Speaking during the release of the report on research and survey findings dubbed ‘The Gambia Survey of Tuberculosis Prevalence (Gamstep), Implication for the TB Programme and Future TB Control Efforts in The Gambia,’ Dr Omar Sey said: “In 1985, The Gambia was among the first countries in the world to use direct observed treatment short course to treat tuberculosis. The used of direct observed treatment short course (DOTS) to treat TB is being used countrywide since 1985 to date and the number of diagnosis and treatment centres has increased from 11 in 2005 to 36 in 2013; the number of patients who are treated and get cured is 88% which exceeded the WHO target of at least 85%.”
The survey was commissioned and carried out by the Medical Research Council, The Gambia Unit (MRC) on behalf of the Ministry of Health and the National Leprosy and TB Control Programme. Therefore, the health minister said the war against TB in The Gambia is winnable if the trend is sustained.
“In 2006,” Dr Sey explained, “the National TB and Leprosy Control Programme of the Health Ministry introduced Fixed Dose Combination (FDC) which shortened TB treatment from 8 months to 6 months. The introduction FDC and patient-centered TB treatment have improved significantly the TB treatment outcome, including cure rate and reduction of unfavourable treatment outcome (defaulter rate and death).”
He said the government of The Gambia under President Jammeh continued to provide free treatment to TB patients irrespective of nationality. He said the aim of the survey is to find out the real magnitude of the TB burden in The Gambia, adding that for the first time since independence and since WHO conducted surveys in the 1950s, “we now know the true burden of TB by measurement and not through the usual estimates generated from mathematical models as is the case with low and multiple income countries”.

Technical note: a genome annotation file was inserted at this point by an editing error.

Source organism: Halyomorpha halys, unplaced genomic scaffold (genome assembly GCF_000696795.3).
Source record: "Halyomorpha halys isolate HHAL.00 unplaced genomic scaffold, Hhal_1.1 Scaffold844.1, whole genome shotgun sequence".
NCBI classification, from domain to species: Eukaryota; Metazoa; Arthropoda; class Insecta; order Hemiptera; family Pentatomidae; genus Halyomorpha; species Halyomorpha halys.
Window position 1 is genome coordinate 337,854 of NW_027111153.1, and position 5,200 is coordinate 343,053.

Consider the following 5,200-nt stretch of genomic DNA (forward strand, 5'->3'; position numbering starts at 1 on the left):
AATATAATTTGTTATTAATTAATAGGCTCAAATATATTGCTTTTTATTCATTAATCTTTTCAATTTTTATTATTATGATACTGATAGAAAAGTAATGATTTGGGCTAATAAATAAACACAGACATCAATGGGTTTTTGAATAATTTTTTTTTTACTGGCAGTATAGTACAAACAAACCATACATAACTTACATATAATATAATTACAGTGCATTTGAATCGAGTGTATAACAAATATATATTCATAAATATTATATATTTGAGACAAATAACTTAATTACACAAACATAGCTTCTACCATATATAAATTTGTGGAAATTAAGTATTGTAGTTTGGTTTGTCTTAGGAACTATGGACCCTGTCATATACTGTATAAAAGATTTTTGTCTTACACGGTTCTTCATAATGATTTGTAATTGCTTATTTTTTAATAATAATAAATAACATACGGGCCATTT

He announced that according to information from the result of the survey, the overall national prevalence of all forms of TB in the Gambia is 128 per 100.000 people, which is 3.8 times lower than the 490 per 110,000 estimate in the 2013 global TB report.
However, despite the good results of the survey, Dr Sey said the results showed that TB is still a major public health problem in The Gambia.
Speaking earlier on, the unit director of MRC, Prof Umberto D’ Alessandro said: “The successful completion of first nationwide Gambian survey of TB prevalence called Gamstep, is one of the numerous signs of the extremely good collaborative relationship between MRC and the government of The Gambia, more especially the Ministry of Health, the National Leprosy and TB Programme and other partners.”
Dr Sharmila Jah of WHO, Banjul office said “since WHO’s declaration of TB as a global public health emergency in 1993, there has been accelerated global expansion of TB care and control. This has resulted in the successful achievement of Target 8 of the Millennium Development Goal (MDG) 6 to have halted and begun to reverse the incidence of TB by 2015.”
By Sainey MK Marenah]]>